We are confident that our frontline colleagues, doctors and particularly our nurses and medical staff aided by our corporate teams can keep us squarely on this path to recovery. Some key priorities from which we continue to remain focused include the following. Ensuring that our facilities are safe places to conduct procedures. As mentioned we are strictly following CDC guidelines to ensure compliance. Our facilities follow stringent cleaning policies, which have been further enhanced and focus and frequency and most the only pre-screen patients by appointment which helps reduce our overall risk profile, making our facilities highly attractive options for patients and physicians in this environment. We also have to remain focused on ensuring appropriate using quantity of PPE, Personal, Protective equipment. Our teams have been hard at work navigating the supply chain implications of COVID-19. While demand for critical items remain high, we believe we have sufficient inventory to continue to perform surgeries as needed.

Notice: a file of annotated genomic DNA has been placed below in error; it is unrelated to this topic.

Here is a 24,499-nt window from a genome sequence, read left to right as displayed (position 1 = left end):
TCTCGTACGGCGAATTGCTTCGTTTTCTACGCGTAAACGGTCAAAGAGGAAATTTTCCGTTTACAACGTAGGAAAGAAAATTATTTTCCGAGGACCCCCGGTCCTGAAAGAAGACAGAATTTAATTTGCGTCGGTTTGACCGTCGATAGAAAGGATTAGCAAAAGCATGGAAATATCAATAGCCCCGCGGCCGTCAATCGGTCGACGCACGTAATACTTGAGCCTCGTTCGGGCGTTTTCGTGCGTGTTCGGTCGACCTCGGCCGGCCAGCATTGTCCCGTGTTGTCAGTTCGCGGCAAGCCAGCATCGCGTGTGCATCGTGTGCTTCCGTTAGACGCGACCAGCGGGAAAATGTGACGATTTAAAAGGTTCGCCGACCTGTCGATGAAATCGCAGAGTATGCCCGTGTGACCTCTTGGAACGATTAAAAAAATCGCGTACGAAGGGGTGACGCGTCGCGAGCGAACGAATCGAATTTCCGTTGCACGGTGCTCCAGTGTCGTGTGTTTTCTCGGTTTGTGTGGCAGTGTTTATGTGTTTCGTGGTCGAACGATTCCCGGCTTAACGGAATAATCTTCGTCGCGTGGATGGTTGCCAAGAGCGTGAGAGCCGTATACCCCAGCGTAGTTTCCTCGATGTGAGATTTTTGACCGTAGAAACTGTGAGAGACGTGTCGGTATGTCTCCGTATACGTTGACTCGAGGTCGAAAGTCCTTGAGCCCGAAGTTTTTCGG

Finally, we are closely monitoring situational changes and evolving regulation across the country to ensure our compliance. As most of you are aware, there has been an uptick in the number of COVID cases throughout the country, resulting in certain county specific elective procedure restrictions. To date, the elective vans issued have been generally not applicable to our facilities. However, we are monitoring both macro and micro factors on a real time basis, with a particular focus on certain hot spot geographies, including Texas, Florida and California to understand emerging trends and to take mitigating actions. I have personally visited a number of the hot spot locations over the past two weeks, meeting with our colleagues and physician partners, and I continue to be encouraged by their commitment to our mission of enhancing patient quality of life through partnership, their resilience and their optimism about our value propositions, growth prospects moving forward. Based on the strict protocols we have implemented and because our facilities generally do not treat COVID patients, we continue to believe we are uniquely positioned to be a safe haven for elective surgeries. And we are committed to serving the healthcare needs of our communities as this crisis continues to unfold.